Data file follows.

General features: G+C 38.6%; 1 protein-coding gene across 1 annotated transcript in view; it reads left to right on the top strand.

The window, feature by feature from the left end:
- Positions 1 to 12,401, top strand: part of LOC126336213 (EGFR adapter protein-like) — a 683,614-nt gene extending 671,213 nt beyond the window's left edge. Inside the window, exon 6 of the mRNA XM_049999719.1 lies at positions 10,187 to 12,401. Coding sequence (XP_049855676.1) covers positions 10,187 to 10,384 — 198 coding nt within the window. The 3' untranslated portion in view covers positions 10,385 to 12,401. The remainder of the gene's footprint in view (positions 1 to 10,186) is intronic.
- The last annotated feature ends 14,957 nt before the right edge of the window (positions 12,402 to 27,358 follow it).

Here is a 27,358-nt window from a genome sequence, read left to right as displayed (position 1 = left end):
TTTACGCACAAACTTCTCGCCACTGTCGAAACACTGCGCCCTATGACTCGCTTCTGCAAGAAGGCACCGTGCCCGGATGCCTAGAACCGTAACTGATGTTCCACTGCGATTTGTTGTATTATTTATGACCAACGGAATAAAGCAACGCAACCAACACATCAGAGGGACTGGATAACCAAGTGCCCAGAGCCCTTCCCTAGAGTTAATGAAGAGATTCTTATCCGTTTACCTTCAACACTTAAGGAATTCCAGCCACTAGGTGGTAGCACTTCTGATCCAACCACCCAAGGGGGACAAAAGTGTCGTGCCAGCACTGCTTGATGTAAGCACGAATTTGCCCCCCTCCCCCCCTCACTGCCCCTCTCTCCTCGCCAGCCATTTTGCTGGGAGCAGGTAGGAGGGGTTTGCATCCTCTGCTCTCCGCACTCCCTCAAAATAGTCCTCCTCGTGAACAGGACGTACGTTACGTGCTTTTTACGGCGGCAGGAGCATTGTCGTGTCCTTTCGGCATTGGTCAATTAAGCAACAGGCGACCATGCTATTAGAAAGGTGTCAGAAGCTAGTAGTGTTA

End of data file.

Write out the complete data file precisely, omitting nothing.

General features: G+C 38.6%; 1 protein-coding gene across 1 annotated transcript in view; it reads left to right on the top strand.

The window, feature by feature from the left end:
- Positions 1 to 12,401, top strand: part of LOC126336213 (EGFR adapter protein-like) — a 683,614-nt gene extending 671,213 nt beyond the window's left edge. Inside the window, exon 6 of the mRNA XM_049999719.1 lies at positions 10,187 to 12,401. Coding sequence (XP_049855676.1) covers positions 10,187 to 10,384 — 198 coding nt within the window. The 3' untranslated portion in view covers positions 10,385 to 12,401. The remainder of the gene's footprint in view (positions 1 to 10,186) is intronic.
- The last annotated feature ends 14,957 nt before the right edge of the window (positions 12,402 to 27,358 follow it).

Here is a 27,358-nt window from a genome sequence, read left to right as displayed (position 1 = left end):
TTTACGCACAAACTTCTCGCCACTGTCGAAACACTGCGCCCTATGACTCGCTTCTGCAAGAAGGCACCGTGCCCGGATGCCTAGAACCGTAACTGATGTTCCACTGCGATTTGTTGTATTATTTATGACCAACGGAATAAAGCAACGCAACCAACACATCAGAGGGACTGGATAACCAAGTGCCCAGAGCCCTTCCCTAGAGTTAATGAAGAGATTCTTATCCGTTTACCTTCAACACTTAAGGAATTCCAGCCACTAGGTGGTAGCACTTCTGATCCAACCACCCAAGGGGGACAAAAGTGTCGTGCCAGCACTGCTTGATGTAAGCACGAATTTGCCCCCCTCCCCCCCTCACTGCCCCTCTCTCCTCGCCAGCCATTTTGCTGGGAGCAGGTAGGAGGGGTTTGCATCCTCTGCTCTCCGCACTCCCTCAAAATAGTCCTCCTCGTGAACAGGACGTACGTTACGTGCTTTTTACGGCGGCAGGAGCATTGTCGTGTCCTTTCGGCATTGGTCAATTAAGCAACAGGCGACCATGCTATTAGAAAGGTGTCAGAAGCTAGTAGTGTTA